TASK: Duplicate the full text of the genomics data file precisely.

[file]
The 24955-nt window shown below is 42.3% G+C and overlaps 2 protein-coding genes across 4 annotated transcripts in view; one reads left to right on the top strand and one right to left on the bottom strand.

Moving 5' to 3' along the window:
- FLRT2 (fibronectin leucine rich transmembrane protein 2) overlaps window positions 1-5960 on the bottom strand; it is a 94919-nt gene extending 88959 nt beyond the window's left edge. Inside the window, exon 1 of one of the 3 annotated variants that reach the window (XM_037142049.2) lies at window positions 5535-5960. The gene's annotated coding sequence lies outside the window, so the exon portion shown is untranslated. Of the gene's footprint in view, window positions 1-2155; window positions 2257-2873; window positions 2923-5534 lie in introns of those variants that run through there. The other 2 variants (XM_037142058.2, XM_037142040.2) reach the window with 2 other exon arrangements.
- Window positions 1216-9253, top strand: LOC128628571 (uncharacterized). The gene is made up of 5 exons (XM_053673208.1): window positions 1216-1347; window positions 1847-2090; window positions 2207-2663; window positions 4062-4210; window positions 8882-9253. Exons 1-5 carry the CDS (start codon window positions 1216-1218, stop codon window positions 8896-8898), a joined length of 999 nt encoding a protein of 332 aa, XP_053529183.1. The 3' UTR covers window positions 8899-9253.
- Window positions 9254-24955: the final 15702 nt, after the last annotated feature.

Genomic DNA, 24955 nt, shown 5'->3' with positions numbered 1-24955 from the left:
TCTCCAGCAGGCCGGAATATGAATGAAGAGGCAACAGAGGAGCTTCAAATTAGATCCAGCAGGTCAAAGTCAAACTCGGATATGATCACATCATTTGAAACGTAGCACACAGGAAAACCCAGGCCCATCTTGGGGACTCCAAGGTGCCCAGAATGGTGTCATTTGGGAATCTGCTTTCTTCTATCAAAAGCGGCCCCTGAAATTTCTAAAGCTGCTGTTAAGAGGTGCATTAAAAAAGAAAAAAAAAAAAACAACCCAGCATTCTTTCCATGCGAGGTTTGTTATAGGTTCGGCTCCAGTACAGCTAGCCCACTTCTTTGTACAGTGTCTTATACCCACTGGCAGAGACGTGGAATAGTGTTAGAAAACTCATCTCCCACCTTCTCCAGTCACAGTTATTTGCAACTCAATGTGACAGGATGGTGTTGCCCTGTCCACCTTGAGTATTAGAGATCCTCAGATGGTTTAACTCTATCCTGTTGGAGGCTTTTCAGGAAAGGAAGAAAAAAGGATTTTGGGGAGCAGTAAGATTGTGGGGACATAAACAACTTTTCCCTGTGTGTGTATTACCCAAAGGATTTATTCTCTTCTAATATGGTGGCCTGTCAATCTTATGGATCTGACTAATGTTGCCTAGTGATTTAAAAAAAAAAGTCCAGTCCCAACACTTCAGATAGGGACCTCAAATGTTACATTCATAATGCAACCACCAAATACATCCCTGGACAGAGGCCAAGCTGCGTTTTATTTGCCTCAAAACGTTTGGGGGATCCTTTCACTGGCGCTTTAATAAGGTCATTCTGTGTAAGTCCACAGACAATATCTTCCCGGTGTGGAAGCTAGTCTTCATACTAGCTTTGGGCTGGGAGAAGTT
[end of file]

The 24955-nt window shown below is 42.3% G+C and overlaps 2 protein-coding genes across 4 annotated transcripts in view; one reads left to right on the top strand and one right to left on the bottom strand.

Moving 5' to 3' along the window:
- FLRT2 (fibronectin leucine rich transmembrane protein 2) overlaps window positions 1-5960 on the bottom strand; it is a 94919-nt gene extending 88959 nt beyond the window's left edge. Inside the window, exon 1 of one of the 3 annotated variants that reach the window (XM_037142049.2) lies at window positions 5535-5960. The gene's annotated coding sequence lies outside the window, so the exon portion shown is untranslated. Of the gene's footprint in view, window positions 1-2155; window positions 2257-2873; window positions 2923-5534 lie in introns of those variants that run through there. The other 2 variants (XM_037142058.2, XM_037142040.2) reach the window with 2 other exon arrangements.
- Window positions 1216-9253, top strand: LOC128628571 (uncharacterized). The gene is made up of 5 exons (XM_053673208.1): window positions 1216-1347; window positions 1847-2090; window positions 2207-2663; window positions 4062-4210; window positions 8882-9253. Exons 1-5 carry the CDS (start codon window positions 1216-1218, stop codon window positions 8896-8898), a joined length of 999 nt encoding a protein of 332 aa, XP_053529183.1. The 3' UTR covers window positions 8899-9253.
- Window positions 9254-24955: the final 15702 nt, after the last annotated feature.

Genomic DNA, 24955 nt, shown 5'->3' with positions numbered 1-24955 from the left:
TCTCCAGCAGGCCGGAATATGAATGAAGAGGCAACAGAGGAGCTTCAAATTAGATCCAGCAGGTCAAAGTCAAACTCGGATATGATCACATCATTTGAAACGTAGCACACAGGAAAACCCAGGCCCATCTTGGGGACTCCAAGGTGCCCAGAATGGTGTCATTTGGGAATCTGCTTTCTTCTATCAAAAGCGGCCCCTGAAATTTCTAAAGCTGCTGTTAAGAGGTGCATTAAAAAAGAAAAAAAAAAAAACAACCCAGCATTCTTTCCATGCGAGGTTTGTTATAGGTTCGGCTCCAGTACAGCTAGCCCACTTCTTTGTACAGTGTCTTATACCCACTGGCAGAGACGTGGAATAGTGTTAGAAAACTCATCTCCCACCTTCTCCAGTCACAGTTATTTGCAACTCAATGTGACAGGATGGTGTTGCCCTGTCCACCTTGAGTATTAGAGATCCTCAGATGGTTTAACTCTATCCTGTTGGAGGCTTTTCAGGAAAGGAAGAAAAAAGGATTTTGGGGAGCAGTAAGATTGTGGGGACATAAACAACTTTTCCCTGTGTGTGTATTACCCAAAGGATTTATTCTCTTCTAATATGGTGGCCTGTCAATCTTATGGATCTGACTAATGTTGCCTAGTGATTTAAAAAAAAAAGTCCAGTCCCAACACTTCAGATAGGGACCTCAAATGTTACATTCATAATGCAACCACCAAATACATCCCTGGACAGAGGCCAAGCTGCGTTTTATTTGCCTCAAAACGTTTGGGGGATCCTTTCACTGGCGCTTTAATAAGGTCATTCTGTGTAAGTCCACAGACAATATCTTCCCGGTGTGGAAGCTAGTCTTCATACTAGCTTTGGGCTGGGAGAAGTT